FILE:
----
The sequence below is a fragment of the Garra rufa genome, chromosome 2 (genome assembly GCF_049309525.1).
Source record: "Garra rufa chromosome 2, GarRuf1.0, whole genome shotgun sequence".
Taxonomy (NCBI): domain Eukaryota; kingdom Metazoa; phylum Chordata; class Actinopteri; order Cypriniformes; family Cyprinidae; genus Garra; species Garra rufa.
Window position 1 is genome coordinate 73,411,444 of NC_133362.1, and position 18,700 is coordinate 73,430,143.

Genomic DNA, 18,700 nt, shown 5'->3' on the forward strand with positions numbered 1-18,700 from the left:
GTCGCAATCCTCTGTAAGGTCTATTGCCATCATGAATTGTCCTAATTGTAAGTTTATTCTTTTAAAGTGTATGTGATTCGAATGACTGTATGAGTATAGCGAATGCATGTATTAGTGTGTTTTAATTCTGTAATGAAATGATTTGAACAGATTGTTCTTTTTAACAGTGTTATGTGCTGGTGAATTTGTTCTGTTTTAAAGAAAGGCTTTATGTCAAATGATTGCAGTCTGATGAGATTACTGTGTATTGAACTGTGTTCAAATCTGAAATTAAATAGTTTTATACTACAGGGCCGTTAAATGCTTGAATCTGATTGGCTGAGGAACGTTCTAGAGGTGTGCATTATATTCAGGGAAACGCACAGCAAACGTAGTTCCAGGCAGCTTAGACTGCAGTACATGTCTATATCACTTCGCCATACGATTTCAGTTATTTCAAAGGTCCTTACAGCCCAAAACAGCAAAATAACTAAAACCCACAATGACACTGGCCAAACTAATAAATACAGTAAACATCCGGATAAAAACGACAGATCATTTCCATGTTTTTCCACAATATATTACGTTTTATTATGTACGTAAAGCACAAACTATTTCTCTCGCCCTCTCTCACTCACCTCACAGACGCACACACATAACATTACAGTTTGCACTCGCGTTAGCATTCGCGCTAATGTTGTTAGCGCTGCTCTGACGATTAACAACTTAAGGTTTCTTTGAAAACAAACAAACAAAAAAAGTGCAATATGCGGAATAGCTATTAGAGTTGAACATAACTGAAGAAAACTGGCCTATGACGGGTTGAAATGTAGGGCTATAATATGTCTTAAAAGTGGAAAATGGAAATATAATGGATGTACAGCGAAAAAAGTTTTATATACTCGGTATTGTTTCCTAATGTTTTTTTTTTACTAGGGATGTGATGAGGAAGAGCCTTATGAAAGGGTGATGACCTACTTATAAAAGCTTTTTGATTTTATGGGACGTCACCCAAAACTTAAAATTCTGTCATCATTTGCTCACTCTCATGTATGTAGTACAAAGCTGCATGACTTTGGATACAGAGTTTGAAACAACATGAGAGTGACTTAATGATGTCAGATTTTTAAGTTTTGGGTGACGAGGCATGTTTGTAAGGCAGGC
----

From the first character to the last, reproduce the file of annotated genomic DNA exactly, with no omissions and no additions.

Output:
The sequence below is a fragment of the Garra rufa genome, chromosome 2 (genome assembly GCF_049309525.1).
Source record: "Garra rufa chromosome 2, GarRuf1.0, whole genome shotgun sequence".
Taxonomy (NCBI): domain Eukaryota; kingdom Metazoa; phylum Chordata; class Actinopteri; order Cypriniformes; family Cyprinidae; genus Garra; species Garra rufa.
Window position 1 is genome coordinate 73,411,444 of NC_133362.1, and position 18,700 is coordinate 73,430,143.

Genomic DNA, 18,700 nt, shown 5'->3' on the forward strand with positions numbered 1-18,700 from the left:
GTCGCAATCCTCTGTAAGGTCTATTGCCATCATGAATTGTCCTAATTGTAAGTTTATTCTTTTAAAGTGTATGTGATTCGAATGACTGTATGAGTATAGCGAATGCATGTATTAGTGTGTTTTAATTCTGTAATGAAATGATTTGAACAGATTGTTCTTTTTAACAGTGTTATGTGCTGGTGAATTTGTTCTGTTTTAAAGAAAGGCTTTATGTCAAATGATTGCAGTCTGATGAGATTACTGTGTATTGAACTGTGTTCAAATCTGAAATTAAATAGTTTTATACTACAGGGCCGTTAAATGCTTGAATCTGATTGGCTGAGGAACGTTCTAGAGGTGTGCATTATATTCAGGGAAACGCACAGCAAACGTAGTTCCAGGCAGCTTAGACTGCAGTACATGTCTATATCACTTCGCCATACGATTTCAGTTATTTCAAAGGTCCTTACAGCCCAAAACAGCAAAATAACTAAAACCCACAATGACACTGGCCAAACTAATAAATACAGTAAACATCCGGATAAAAACGACAGATCATTTCCATGTTTTTCCACAATATATTACGTTTTATTATGTACGTAAAGCACAAACTATTTCTCTCGCCCTCTCTCACTCACCTCACAGACGCACACACATAACATTACAGTTTGCACTCGCGTTAGCATTCGCGCTAATGTTGTTAGCGCTGCTCTGACGATTAACAACTTAAGGTTTCTTTGAAAACAAACAAACAAAAAAAGTGCAATATGCGGAATAGCTATTAGAGTTGAACATAACTGAAGAAAACTGGCCTATGACGGGTTGAAATGTAGGGCTATAATATGTCTTAAAAGTGGAAAATGGAAATATAATGGATGTACAGCGAAAAAAGTTTTATATACTCGGTATTGTTTCCTAATGTTTTTTTTTTACTAGGGATGTGATGAGGAAGAGCCTTATGAAAGGGTGATGACCTACTTATAAAAGCTTTTTGATTTTATGGGACGTCACCCAAAACTTAAAATTCTGTCATCATTTGCTCACTCTCATGTATGTAGTACAAAGCTGCATGACTTTGGATACAGAGTTTGAAACAACATGAGAGTGACTTAATGATGTCAGATTTTTAAGTTTTGGGTGACGAGGCATGTTTGTAAGGCAGGC